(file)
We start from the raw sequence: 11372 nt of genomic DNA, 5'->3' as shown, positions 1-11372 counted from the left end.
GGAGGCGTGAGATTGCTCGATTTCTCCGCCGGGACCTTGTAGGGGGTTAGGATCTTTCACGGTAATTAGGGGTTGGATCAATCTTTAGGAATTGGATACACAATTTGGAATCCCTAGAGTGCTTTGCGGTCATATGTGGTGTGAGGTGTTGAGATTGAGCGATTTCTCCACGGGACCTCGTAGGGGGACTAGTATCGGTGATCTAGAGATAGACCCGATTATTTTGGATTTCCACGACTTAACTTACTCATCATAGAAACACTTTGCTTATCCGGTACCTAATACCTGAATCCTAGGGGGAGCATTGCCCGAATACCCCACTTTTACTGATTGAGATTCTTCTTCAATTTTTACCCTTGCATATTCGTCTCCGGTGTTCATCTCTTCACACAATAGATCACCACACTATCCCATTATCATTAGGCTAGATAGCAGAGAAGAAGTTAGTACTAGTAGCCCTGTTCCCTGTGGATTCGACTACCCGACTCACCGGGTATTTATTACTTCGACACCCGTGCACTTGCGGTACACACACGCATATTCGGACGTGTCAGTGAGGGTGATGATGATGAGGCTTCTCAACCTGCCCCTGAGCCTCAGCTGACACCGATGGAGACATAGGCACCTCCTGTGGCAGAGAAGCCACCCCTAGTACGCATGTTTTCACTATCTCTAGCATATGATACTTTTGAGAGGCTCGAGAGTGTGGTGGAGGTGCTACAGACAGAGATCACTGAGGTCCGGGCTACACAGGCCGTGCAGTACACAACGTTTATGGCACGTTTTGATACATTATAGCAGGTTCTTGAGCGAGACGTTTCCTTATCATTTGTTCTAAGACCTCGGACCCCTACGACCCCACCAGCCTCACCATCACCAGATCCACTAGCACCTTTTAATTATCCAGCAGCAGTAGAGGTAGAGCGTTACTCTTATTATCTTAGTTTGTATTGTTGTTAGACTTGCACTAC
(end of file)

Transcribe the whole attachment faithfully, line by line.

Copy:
We start from the raw sequence: 11372 nt of genomic DNA, 5'->3' as shown, positions 1-11372 counted from the left end.
GGAGGCGTGAGATTGCTCGATTTCTCCGCCGGGACCTTGTAGGGGGTTAGGATCTTTCACGGTAATTAGGGGTTGGATCAATCTTTAGGAATTGGATACACAATTTGGAATCCCTAGAGTGCTTTGCGGTCATATGTGGTGTGAGGTGTTGAGATTGAGCGATTTCTCCACGGGACCTCGTAGGGGGACTAGTATCGGTGATCTAGAGATAGACCCGATTATTTTGGATTTCCACGACTTAACTTACTCATCATAGAAACACTTTGCTTATCCGGTACCTAATACCTGAATCCTAGGGGGAGCATTGCCCGAATACCCCACTTTTACTGATTGAGATTCTTCTTCAATTTTTACCCTTGCATATTCGTCTCCGGTGTTCATCTCTTCACACAATAGATCACCACACTATCCCATTATCATTAGGCTAGATAGCAGAGAAGAAGTTAGTACTAGTAGCCCTGTTCCCTGTGGATTCGACTACCCGACTCACCGGGTATTTATTACTTCGACACCCGTGCACTTGCGGTACACACACGCATATTCGGACGTGTCAGTGAGGGTGATGATGATGAGGCTTCTCAACCTGCCCCTGAGCCTCAGCTGACACCGATGGAGACATAGGCACCTCCTGTGGCAGAGAAGCCACCCCTAGTACGCATGTTTTCACTATCTCTAGCATATGATACTTTTGAGAGGCTCGAGAGTGTGGTGGAGGTGCTACAGACAGAGATCACTGAGGTCCGGGCTACACAGGCCGTGCAGTACACAACGTTTATGGCACGTTTTGATACATTATAGCAGGTTCTTGAGCGAGACGTTTCCTTATCATTTGTTCTAAGACCTCGGACCCCTACGACCCCACCAGCCTCACCATCACCAGATCCACTAGCACCTTTTAATTATCCAGCAGCAGTAGAGGTAGAGCGTTACTCTTATTATCTTAGTTTGTATTGTTGTTAGACTTGCACTAC